Skip to main content

Joint Research Management Office

Types of IP rights

a lightbulb with a question mark inside it


This gives the creator of an original piece of work the ability to prevent any unauthorised use of the work, such as copying, for up to 70 years after the death of the owner. Copyright may apply to a wide range of creative, intellectual, or artistic forms, or "works".  Copyright does not cover ideas and information themselves, only the form or manner in which they are expressed. Copyright arises automatically once a copyrighted piece of work is recorded, however, use of the words “Copyright [insert Author and year of creation]” can be included at the end of a publication to alert the reader that the works are protected by copyright.

In order to use the “Copyright” statement at the end of articles, the work produced must be capable of attracting copyright. In order to do so, the work must have originated from the author and there must have been more than a trivial level of effort expended creating it. Therefore simply replicating another’s work will not qualify as an original piece of work, however, creation of a piece of work or utilising another piece of work to create something which is substantially new and original is likely to pass the threshold for originality.

Industrial design right

Sometimes called "design right" or “design patent”, these protect the visual design of objects that are not purely utilitarian. It could be a shape, configuration or composition of patterns or colours, or a combination of pattern and colour in three-dimensional form containing aesthetic value.  These design rights can be either registered (in the UK with the Intellectual Property Office) or unregistered. Protection for registered designs last a maximum of 25 years with renewal required every 5 years. The unregistered design right arises automatically, however proving a third party’s infringement of an owner’s unregistered design right can prove expensive and difficult.


A patent protects technical inventions. It is a form of right granted in the UK by the Intellectual Property Office (in other countries ‘patent office’) to an inventor or their successor-in-title, giving the owner the right to exclude others from making, using, selling, offering to sell, and importing an invention for a period of up to 20 years from the date that the patent application is filed, subject to renewals. As part of the application process, the patent will be disclosed to the public.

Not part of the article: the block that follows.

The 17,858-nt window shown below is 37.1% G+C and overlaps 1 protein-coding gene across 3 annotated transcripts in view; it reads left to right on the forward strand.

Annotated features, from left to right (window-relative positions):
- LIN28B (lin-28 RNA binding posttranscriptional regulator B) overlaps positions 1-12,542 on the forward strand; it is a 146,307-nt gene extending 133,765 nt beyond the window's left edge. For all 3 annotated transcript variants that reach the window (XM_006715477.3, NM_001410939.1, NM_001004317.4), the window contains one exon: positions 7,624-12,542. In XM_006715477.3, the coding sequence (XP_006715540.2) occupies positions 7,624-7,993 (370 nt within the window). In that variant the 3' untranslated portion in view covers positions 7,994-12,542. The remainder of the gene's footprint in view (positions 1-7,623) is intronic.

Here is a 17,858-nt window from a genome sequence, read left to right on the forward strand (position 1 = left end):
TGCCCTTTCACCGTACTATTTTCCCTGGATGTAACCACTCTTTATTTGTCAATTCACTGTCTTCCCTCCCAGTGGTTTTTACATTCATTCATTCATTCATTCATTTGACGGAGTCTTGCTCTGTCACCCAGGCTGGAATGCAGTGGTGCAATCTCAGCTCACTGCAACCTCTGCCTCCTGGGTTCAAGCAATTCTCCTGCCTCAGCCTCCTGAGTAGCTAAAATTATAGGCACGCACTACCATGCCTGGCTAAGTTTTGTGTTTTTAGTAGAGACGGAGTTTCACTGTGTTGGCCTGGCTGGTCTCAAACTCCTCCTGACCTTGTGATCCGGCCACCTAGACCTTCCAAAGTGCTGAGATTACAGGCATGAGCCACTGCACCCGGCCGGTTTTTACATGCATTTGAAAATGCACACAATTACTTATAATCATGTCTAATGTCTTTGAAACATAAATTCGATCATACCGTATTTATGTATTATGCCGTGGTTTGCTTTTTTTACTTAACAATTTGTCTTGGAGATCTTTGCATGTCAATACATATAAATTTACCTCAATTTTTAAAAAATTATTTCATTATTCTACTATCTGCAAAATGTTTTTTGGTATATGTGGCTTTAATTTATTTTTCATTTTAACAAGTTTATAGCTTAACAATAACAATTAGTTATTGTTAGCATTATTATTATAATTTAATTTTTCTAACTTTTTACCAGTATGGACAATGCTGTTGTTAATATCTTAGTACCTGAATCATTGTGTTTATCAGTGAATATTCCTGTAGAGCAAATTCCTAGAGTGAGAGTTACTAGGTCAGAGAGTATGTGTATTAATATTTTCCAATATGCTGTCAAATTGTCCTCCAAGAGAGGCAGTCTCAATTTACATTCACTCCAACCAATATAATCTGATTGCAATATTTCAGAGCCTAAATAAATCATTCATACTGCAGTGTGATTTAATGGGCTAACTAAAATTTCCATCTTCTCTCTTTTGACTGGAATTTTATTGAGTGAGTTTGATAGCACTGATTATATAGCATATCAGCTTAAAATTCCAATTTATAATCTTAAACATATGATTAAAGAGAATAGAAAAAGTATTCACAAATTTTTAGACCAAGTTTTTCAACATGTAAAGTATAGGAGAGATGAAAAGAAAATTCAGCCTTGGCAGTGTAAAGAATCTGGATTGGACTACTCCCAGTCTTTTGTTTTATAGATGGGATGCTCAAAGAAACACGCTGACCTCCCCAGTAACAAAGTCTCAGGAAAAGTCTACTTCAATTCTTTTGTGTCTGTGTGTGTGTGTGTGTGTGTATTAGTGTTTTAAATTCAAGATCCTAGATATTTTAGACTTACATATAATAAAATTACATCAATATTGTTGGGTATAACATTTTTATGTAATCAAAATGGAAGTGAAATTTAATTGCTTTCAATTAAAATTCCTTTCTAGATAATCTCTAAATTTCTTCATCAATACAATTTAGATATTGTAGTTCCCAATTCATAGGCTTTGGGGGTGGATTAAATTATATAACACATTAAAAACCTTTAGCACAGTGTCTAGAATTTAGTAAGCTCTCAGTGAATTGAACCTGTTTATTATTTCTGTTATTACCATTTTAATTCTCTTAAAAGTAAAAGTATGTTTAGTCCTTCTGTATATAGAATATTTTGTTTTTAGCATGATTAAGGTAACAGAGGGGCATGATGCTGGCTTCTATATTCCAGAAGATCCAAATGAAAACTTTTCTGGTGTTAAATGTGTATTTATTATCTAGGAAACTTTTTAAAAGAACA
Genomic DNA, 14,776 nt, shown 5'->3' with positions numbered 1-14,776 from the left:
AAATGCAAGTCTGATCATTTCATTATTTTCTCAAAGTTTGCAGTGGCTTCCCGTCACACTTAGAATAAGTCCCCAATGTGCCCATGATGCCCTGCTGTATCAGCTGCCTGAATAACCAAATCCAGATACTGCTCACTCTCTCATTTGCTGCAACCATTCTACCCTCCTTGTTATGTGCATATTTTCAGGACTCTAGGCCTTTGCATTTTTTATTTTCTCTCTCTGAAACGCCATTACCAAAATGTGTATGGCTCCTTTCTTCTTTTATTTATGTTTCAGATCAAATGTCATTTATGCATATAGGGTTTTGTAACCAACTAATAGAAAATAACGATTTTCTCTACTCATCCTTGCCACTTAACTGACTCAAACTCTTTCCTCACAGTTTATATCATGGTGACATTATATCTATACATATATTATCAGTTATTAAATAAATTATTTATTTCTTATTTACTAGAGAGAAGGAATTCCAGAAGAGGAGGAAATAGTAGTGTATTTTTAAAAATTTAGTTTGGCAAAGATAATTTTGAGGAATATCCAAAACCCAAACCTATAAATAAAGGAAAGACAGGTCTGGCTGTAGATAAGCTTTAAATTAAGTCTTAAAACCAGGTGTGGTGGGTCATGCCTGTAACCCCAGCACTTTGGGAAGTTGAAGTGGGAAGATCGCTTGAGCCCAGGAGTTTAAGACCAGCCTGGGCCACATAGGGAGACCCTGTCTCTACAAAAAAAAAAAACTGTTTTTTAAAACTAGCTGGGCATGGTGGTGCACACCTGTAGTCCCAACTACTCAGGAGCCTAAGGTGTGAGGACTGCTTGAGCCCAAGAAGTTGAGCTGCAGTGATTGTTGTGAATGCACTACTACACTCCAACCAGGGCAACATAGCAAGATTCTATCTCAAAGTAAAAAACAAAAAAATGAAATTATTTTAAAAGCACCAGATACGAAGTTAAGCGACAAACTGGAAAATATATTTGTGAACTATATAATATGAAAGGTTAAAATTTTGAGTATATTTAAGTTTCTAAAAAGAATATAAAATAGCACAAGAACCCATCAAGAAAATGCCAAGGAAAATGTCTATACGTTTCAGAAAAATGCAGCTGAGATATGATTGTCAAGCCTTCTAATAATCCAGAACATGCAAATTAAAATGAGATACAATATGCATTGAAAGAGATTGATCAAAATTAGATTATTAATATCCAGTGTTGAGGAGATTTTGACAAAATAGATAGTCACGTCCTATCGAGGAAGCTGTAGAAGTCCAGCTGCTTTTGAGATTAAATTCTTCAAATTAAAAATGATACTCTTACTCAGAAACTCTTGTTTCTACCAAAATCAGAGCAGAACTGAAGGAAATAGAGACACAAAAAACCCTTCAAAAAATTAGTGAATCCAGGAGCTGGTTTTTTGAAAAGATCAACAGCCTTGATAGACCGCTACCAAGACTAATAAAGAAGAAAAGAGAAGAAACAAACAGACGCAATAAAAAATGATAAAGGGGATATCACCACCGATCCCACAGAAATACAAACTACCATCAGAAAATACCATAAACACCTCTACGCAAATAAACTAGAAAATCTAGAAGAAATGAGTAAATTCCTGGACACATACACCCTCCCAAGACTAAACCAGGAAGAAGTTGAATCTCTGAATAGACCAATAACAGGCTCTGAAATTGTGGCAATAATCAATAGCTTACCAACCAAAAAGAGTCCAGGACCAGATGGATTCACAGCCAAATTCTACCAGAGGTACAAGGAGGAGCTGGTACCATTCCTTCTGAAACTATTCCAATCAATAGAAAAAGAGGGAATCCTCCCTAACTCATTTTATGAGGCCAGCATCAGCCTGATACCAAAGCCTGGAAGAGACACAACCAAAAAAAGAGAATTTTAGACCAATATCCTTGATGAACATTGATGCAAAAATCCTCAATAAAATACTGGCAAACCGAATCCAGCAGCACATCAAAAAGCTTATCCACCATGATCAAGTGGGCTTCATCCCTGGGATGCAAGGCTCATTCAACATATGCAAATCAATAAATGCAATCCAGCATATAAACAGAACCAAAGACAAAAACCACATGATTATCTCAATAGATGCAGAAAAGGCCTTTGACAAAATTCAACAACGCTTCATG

Plant variety

Plant breeders' rights or plant variety rights are the rights to rights to ensure that no other party may use the owner’s plant species for production or reproduction, sale, alteration, export or importing or harbouring stock. This right lasts for 25 years for plants or 30 years for trees, vines or potato varieties.


A recognizable sign, design or expression which distinguishes the products or services of a particular trader from similar products or services of other traders. These rights fall into either registered or unregistered trademarks. Registered trademarks enable the owners to protect against unauthorised use of the trademark for an indefinite period of time subject to renewal every 10 years. Unregistered trademark rights arise automatically, however in order to protect it from being copied by a third party the owner is required to bring an action for passing off and prove evidence of misrepresentation and damage. Both of which may be difficult, expensive, time-consuming and ultimately unsuccessful.

Trade dress

A legal term of art that generally refers to characteristics of the visual and aesthetic appearance of a product or its packaging (or even the design of a building) that signify the source of the product to consumers. Trade dress that serves to identify and distinguish the source of goods or services may be protected as a trademark or service mark if it is both distinctive and non-functional

Trade secret

A formula, practice, process, design, instrument, pattern, or compilation of information which is not generally known or reasonably ascertainable, by which a business can obtain an economic advantage over competitors and customers.  Trade secrets may be protected in 2 ways, via the use of NDAs or confidentiality clauses in contracts or via the Trade Secret Regulations provided by statute.

Return to top